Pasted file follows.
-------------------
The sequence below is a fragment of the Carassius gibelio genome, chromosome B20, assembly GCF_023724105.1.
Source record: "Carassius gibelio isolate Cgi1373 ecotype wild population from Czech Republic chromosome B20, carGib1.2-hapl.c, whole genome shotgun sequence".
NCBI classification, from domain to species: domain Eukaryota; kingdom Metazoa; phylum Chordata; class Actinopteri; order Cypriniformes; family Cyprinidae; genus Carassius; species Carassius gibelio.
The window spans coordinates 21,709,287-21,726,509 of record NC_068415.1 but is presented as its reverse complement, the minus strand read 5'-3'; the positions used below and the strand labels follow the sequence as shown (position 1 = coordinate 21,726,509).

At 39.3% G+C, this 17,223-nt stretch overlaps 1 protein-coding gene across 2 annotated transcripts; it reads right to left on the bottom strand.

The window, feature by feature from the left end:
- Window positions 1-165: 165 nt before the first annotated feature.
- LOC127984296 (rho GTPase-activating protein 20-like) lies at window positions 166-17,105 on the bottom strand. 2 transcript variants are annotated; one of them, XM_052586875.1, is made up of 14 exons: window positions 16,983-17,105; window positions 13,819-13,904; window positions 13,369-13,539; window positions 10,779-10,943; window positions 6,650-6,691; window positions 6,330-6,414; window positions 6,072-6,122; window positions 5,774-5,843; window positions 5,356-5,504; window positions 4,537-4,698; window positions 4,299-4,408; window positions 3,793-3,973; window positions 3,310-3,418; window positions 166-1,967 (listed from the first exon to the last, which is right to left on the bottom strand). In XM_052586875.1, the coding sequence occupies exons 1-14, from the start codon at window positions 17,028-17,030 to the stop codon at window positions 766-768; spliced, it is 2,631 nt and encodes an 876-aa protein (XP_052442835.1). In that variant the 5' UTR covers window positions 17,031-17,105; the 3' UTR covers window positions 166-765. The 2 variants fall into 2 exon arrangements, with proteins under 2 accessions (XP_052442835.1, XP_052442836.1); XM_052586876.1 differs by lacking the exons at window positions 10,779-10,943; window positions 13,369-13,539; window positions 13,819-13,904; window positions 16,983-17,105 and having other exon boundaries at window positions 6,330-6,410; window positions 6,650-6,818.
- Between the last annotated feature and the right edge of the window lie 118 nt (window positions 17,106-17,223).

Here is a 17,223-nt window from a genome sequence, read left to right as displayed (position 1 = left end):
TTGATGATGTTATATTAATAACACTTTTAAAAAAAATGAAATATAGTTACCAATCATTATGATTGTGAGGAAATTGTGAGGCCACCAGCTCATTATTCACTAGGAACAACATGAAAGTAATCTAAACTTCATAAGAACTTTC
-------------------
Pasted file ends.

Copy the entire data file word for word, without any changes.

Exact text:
The sequence below is a fragment of the Carassius gibelio genome, chromosome B20, assembly GCF_023724105.1.
Source record: "Carassius gibelio isolate Cgi1373 ecotype wild population from Czech Republic chromosome B20, carGib1.2-hapl.c, whole genome shotgun sequence".
NCBI classification, from domain to species: domain Eukaryota; kingdom Metazoa; phylum Chordata; class Actinopteri; order Cypriniformes; family Cyprinidae; genus Carassius; species Carassius gibelio.
The window spans coordinates 21,709,287-21,726,509 of record NC_068415.1 but is presented as its reverse complement, the minus strand read 5'-3'; the positions used below and the strand labels follow the sequence as shown (position 1 = coordinate 21,726,509).

At 39.3% G+C, this 17,223-nt stretch overlaps 1 protein-coding gene across 2 annotated transcripts; it reads right to left on the bottom strand.

The window, feature by feature from the left end:
- Window positions 1-165: 165 nt before the first annotated feature.
- LOC127984296 (rho GTPase-activating protein 20-like) lies at window positions 166-17,105 on the bottom strand. 2 transcript variants are annotated; one of them, XM_052586875.1, is made up of 14 exons: window positions 16,983-17,105; window positions 13,819-13,904; window positions 13,369-13,539; window positions 10,779-10,943; window positions 6,650-6,691; window positions 6,330-6,414; window positions 6,072-6,122; window positions 5,774-5,843; window positions 5,356-5,504; window positions 4,537-4,698; window positions 4,299-4,408; window positions 3,793-3,973; window positions 3,310-3,418; window positions 166-1,967 (listed from the first exon to the last, which is right to left on the bottom strand). In XM_052586875.1, the coding sequence occupies exons 1-14, from the start codon at window positions 17,028-17,030 to the stop codon at window positions 766-768; spliced, it is 2,631 nt and encodes an 876-aa protein (XP_052442835.1). In that variant the 5' UTR covers window positions 17,031-17,105; the 3' UTR covers window positions 166-765. The 2 variants fall into 2 exon arrangements, with proteins under 2 accessions (XP_052442835.1, XP_052442836.1); XM_052586876.1 differs by lacking the exons at window positions 10,779-10,943; window positions 13,369-13,539; window positions 13,819-13,904; window positions 16,983-17,105 and having other exon boundaries at window positions 6,330-6,410; window positions 6,650-6,818.
- Between the last annotated feature and the right edge of the window lie 118 nt (window positions 17,106-17,223).

Here is a 17,223-nt window from a genome sequence, read left to right as displayed (position 1 = left end):
TTGATGATGTTATATTAATAACACTTTTAAAAAAAATGAAATATAGTTACCAATCATTATGATTGTGAGGAAATTGTGAGGCCACCAGCTCATTATTCACTAGGAACAACATGAAAGTAATCTAAACTTCATAAGAACTTTC